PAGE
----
While others searched for wealth, Anna’s quest was not for gold
53-year-old Anna Degraf travelled on her own from California to Canada’s Klondike, carrying her sewing machine and hope.
An indomitable spirit is not a possession of only the young. The spirit of adventure, of hope and of resolution filled Anna Degraf with the ability to travel on her own from California to the land of the midnight sun in 1892. But she didn’t go in search of gold – she was searching for something far more valuable.
By the time Anna Degraf was 50 years old, she had already survived a violent crossing of the Atlantic, illness, the death of one of her children, the murder of her husband, and the loss of all that she owned in the Seattle Fire of 1889. Then, her 23-year-old son George went out for an excursion, telling his mother that he would return in two weeks. He didn’t come back.
Degraf Boarded Steamship to the North
Anna began the task of searching for him. When rumours of his appearance in Juneau, Alaska surfaced, Anna prepared to find him. She sold her established sewing business in Seattle and boarded a steamship heading to Alaska with her load of necessary possessions… along with her feather bed and her sewing machine.
Her sewing machine enabled Anna to make a good living as a seamstress in Juneau, Alaska for several years. Hearing in 1894 that her son may have been at Fortymile, a gold-mining camp, she packed up her gear to make the difficult trek into the Yukon. With a crutch to help her along from a poorly-healed broken leg, Anna joined a small group on the arduous climb over the mountains. She was in awe of the scenery spread out before her eyes and according to Jennifer Duncan’s Frontier Spirit book, said, “My God, how beautiful you have made the world!”
Attacks, Fires, and Icy Cold
No trace of her son at Fortymile, Anna traveled on, returning to California for a while to stay with her daughter and family. With a new sewing machine and bolts of fresh fabric, she returned to the north, arriving in Dawson City during the Klondike gold rush in 1897. She continued to earn her living by sewing all sorts of items, from tents and clothing to fancy costumes for the dance hall girls. It was a tough life in the north – women were outnumbered by men ten to one. Anna feared for her life on many occasions. She was attacked a number of times by angry, drunken men, wanting her goods, her mining claims or young women she was protecting. Fires burned her out of her home and business several times, and during one icy crossing of Lake Lindeman to reach Dawson City, she almost froze her feet. Anna had to be tough.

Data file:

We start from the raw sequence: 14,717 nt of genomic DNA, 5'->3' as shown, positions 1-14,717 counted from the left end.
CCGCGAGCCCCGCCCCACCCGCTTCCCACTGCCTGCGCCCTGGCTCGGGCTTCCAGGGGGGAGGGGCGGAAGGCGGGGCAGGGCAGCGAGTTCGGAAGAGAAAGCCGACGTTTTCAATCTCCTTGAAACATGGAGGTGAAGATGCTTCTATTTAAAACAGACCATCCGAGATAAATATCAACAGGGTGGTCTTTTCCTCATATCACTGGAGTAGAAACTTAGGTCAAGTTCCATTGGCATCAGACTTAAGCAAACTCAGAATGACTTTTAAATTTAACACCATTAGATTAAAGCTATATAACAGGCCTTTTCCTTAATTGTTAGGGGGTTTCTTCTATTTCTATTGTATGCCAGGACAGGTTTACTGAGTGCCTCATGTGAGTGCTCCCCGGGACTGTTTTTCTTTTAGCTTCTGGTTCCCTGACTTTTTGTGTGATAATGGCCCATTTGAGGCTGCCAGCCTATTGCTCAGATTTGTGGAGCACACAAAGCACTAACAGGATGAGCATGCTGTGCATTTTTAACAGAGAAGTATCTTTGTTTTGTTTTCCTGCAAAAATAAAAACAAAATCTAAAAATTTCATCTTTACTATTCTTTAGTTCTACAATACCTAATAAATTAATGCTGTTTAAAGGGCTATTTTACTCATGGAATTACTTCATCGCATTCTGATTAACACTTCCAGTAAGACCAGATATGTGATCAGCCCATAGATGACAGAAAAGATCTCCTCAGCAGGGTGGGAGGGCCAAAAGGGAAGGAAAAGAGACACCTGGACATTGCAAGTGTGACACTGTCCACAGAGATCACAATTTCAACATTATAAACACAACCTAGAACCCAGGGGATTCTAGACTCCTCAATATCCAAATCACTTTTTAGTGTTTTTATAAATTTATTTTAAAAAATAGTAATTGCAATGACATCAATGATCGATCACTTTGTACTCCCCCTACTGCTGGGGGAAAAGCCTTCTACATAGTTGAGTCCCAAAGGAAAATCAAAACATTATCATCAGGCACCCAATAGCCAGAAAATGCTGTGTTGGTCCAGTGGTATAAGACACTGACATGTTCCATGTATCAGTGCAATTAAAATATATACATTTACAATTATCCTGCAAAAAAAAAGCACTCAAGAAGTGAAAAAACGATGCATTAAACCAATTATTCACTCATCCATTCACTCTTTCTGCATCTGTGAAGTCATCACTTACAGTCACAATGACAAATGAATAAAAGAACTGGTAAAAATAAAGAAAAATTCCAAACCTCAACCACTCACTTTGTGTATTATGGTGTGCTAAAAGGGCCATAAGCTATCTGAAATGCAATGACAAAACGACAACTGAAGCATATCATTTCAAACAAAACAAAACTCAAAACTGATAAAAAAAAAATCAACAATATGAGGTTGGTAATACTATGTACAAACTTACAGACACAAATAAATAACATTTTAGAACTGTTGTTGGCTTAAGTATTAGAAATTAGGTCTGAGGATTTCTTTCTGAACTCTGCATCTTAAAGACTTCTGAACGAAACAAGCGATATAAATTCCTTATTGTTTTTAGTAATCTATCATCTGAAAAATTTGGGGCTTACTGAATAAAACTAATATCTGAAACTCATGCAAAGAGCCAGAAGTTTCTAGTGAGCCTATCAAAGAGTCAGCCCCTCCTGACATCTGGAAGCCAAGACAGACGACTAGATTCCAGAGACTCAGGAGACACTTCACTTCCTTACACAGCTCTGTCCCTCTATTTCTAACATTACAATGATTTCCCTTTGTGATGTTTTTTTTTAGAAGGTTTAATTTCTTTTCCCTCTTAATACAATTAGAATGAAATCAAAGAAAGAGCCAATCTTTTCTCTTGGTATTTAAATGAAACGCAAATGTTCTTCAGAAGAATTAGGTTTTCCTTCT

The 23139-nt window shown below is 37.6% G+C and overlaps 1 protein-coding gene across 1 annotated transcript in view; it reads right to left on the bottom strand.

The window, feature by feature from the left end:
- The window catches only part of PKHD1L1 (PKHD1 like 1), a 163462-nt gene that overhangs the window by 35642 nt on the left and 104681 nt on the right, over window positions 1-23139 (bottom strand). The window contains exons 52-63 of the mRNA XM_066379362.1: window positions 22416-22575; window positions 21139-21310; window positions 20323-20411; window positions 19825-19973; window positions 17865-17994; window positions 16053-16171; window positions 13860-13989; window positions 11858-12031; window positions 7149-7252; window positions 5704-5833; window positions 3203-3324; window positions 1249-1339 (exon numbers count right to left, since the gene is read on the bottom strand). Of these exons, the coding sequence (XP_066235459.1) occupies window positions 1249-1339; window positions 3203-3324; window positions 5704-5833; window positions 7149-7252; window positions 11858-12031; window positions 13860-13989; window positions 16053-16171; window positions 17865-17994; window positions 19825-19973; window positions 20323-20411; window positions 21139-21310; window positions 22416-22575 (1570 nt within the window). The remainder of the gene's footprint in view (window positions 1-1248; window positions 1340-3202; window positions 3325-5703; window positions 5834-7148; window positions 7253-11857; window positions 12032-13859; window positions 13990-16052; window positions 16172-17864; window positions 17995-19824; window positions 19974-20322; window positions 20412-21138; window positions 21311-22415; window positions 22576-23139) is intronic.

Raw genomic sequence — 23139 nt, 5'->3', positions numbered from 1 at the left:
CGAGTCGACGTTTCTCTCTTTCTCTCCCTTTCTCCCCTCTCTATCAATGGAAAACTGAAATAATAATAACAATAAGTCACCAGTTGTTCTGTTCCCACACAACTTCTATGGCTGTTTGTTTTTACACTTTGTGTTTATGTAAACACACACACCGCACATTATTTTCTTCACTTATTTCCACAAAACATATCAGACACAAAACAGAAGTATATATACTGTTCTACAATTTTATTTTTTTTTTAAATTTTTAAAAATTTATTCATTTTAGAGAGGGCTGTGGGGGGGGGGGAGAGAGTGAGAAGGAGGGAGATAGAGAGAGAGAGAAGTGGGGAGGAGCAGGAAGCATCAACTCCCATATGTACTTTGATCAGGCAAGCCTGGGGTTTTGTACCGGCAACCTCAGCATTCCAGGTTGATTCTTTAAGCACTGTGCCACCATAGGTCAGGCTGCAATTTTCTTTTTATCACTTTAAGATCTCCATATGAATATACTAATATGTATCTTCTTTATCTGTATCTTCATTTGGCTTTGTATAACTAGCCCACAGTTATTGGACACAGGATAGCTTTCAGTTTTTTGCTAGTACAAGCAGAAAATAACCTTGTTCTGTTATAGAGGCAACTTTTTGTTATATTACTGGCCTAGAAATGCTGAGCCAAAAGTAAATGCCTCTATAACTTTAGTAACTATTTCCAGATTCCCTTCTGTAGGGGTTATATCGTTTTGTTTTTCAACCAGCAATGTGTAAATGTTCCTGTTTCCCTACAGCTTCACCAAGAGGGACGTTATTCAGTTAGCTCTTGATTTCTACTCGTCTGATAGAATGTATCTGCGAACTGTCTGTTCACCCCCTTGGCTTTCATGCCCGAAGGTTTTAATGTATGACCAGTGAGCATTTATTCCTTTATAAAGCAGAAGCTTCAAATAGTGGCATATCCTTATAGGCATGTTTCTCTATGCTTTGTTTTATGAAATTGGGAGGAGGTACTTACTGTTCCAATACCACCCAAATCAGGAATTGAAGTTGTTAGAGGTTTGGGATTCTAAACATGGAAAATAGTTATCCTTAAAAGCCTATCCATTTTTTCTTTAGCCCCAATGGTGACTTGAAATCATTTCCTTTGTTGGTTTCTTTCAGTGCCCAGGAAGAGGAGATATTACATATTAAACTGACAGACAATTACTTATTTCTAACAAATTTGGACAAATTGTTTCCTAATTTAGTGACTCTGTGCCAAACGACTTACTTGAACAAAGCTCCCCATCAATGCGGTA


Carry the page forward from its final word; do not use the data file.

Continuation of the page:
“My mother used to say, ‘You must howl with the wolves, when you are with the wolves,’ and so I made the best of things up there. Many times my heart did bump-I was so frightened-but I pretended I was the bravest thing in the world, and through all right.”
Decades of Search for Naught
The 60-year-old woman earned a reputation as Mother and a Good Samaritan, helping any young men and women that needed her. She managed a few gold stakes of her own, but with her many travels out of the area, she usually lost out on her claims. Her riches came from the beauty of the north, the people and from the evening events she loved to attend. (She was a real dance and music fan.)
Dawson City continued to be Anna’s home long after the Klondike Gold Rush was over in 1898. She left the Yukon in 1917 upon hearing of the birth of her great-granddaughter in San Francisco, California. She wrote a book and gave talks about her northern adventures, and worked at the famous Pantages Theater until the seasoned age of 90 as their wardrobe lady. Anna died at age 91. Her mission of finding her son failed. George Degraf was never found.
In the era of gold fever, brutality and great challenges, Anna Degraf was an independent woman of unusual strength and indomitable character. In her middle-age, she became a pioneer of the Klondike, making history in both the United States and Canada.
Frontier Spirit: The Brave Women of the Klondike, by Jennifer Duncan, Published by Doubleday Canada 2003.
Climbing the Chilkoot Pass in the search for Gold, 1898.
This Canadian History article first appeared on Suite101.com © Susanna McLeod